MLB-steroidsBALCO prosecutors put MLB drug testing program in jeopardy, says commissioner Bud Selig in his letter addressed to legislators.

The letter dated June 27 was a response to the request of Reps. Henry Waxman and Tom Davis, leaders of the House Committee on Oversight and Government Reform, who demanded an explanation last month for a loophole in the league’s testing programs for anabolic steroids and other banned drugs.

Selig strongly stated in his letter that the seizure of more than 100 drug test results at the height of the BALCO investigation jeopardized the anonymity promised to players for the 2003 survey testing.

“To the best of our knowledge, the seizure of baseball’s testing records in the BALCO investigation was the first time that law-enforcement officials had sought large numbers of records from a private employer’s workplace drug-testing program as part of a criminal investigation,” Selig wrote in his letter to Waxman and Davis. “As a result, Major League players faced the realistic prospect of criminal prosecution based on evidence from a drug test that they were promised would be anonymous.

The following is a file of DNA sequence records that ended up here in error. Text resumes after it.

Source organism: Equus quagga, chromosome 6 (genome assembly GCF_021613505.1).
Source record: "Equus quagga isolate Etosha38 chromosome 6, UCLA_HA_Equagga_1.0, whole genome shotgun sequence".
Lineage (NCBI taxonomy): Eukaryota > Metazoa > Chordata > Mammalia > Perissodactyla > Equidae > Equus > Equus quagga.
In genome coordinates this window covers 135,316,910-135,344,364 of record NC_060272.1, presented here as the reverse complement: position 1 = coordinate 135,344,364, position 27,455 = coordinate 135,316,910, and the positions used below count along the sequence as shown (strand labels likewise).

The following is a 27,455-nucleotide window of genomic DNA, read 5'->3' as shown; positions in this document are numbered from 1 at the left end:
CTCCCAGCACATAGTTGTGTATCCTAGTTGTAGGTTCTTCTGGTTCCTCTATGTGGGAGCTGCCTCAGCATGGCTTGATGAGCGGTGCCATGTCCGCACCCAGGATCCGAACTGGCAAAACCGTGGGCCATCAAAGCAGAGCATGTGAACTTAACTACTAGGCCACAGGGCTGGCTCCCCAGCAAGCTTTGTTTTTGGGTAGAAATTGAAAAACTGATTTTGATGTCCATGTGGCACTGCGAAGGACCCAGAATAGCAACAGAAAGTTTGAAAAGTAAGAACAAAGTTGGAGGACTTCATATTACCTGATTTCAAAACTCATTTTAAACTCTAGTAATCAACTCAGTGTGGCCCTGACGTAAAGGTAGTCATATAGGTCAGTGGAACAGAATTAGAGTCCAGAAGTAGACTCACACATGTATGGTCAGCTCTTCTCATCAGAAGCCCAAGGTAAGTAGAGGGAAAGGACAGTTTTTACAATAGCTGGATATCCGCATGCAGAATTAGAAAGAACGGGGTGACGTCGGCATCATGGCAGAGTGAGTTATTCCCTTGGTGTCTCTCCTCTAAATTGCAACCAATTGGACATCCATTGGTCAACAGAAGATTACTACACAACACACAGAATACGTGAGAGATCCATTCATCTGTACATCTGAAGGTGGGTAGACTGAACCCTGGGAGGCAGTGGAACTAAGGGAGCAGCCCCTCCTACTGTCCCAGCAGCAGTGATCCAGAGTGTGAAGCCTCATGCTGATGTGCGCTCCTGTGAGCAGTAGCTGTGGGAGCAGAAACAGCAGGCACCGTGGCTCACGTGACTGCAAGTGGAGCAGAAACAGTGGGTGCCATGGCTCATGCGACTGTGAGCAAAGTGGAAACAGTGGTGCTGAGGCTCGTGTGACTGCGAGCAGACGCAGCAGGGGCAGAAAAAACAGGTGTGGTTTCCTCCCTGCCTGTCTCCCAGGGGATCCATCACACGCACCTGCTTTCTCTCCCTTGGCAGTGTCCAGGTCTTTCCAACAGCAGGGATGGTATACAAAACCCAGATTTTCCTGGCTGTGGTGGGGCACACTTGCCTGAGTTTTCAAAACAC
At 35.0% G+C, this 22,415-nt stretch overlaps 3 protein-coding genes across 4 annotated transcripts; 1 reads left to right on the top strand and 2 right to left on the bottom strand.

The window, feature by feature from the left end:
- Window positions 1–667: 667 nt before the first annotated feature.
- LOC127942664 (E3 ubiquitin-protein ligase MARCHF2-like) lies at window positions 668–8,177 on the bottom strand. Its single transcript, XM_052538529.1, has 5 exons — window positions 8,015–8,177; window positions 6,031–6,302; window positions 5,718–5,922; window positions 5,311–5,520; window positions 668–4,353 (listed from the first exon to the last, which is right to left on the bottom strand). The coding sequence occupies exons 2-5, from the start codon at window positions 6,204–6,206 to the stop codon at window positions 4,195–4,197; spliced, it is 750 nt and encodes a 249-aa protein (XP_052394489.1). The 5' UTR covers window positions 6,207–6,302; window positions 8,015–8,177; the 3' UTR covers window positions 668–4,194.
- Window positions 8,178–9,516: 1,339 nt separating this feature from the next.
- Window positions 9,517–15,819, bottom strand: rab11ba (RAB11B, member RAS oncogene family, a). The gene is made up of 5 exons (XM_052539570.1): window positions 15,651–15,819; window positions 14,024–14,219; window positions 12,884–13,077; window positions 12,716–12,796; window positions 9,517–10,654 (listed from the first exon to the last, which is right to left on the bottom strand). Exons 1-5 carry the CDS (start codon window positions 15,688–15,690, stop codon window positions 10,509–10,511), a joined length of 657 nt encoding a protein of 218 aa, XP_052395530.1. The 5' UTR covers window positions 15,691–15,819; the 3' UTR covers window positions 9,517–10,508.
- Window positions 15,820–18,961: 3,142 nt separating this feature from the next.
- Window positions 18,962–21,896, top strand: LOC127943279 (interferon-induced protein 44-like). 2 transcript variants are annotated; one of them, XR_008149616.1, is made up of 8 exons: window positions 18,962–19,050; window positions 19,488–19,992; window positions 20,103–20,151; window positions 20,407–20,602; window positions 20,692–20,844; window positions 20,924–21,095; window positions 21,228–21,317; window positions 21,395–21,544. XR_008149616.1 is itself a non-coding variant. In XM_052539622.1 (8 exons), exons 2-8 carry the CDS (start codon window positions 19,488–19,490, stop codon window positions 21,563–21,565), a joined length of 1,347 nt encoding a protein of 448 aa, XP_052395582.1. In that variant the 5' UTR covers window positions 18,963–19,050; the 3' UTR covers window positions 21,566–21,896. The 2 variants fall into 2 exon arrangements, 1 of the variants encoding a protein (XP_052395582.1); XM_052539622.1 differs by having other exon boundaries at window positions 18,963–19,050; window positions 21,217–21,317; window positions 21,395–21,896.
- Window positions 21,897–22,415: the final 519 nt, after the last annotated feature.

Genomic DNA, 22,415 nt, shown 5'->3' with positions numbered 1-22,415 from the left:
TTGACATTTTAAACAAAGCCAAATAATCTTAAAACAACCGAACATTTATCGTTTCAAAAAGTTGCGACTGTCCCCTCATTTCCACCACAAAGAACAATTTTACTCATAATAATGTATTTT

“In addition,” Selig continued, “the seizure undermined representations made to players that drug-testing records would be confidential…. It is no exaggeration to say that the seizure threatened the continued viability of the entire drug-testing program.”

The representatives also asked Selig why a union official gave some players advance notice of testing in 2004, as alleged in the Mitchell Report. Selig answered that the allegation “came as a complete surprise to me and to all of us in the commissioner’s office.”

The BALCO investigation is considered to be the biggest steroid scandal in US sporting history. In June 2003, sprint coach Trevor Graham made an anonymous call to the United States Anti-Doping Agency. Graham spoke of a designer steroid that was being used by a number of athletes. The designer steroid was called The Clear, which was later identified as tetrahydrogestrinone.

Subsequent investigations came up with paper trail and other evidence of prevalent steroid use in professional sports. Soon, notable athletes from diverse sporting fields had emerged, including those in MLB.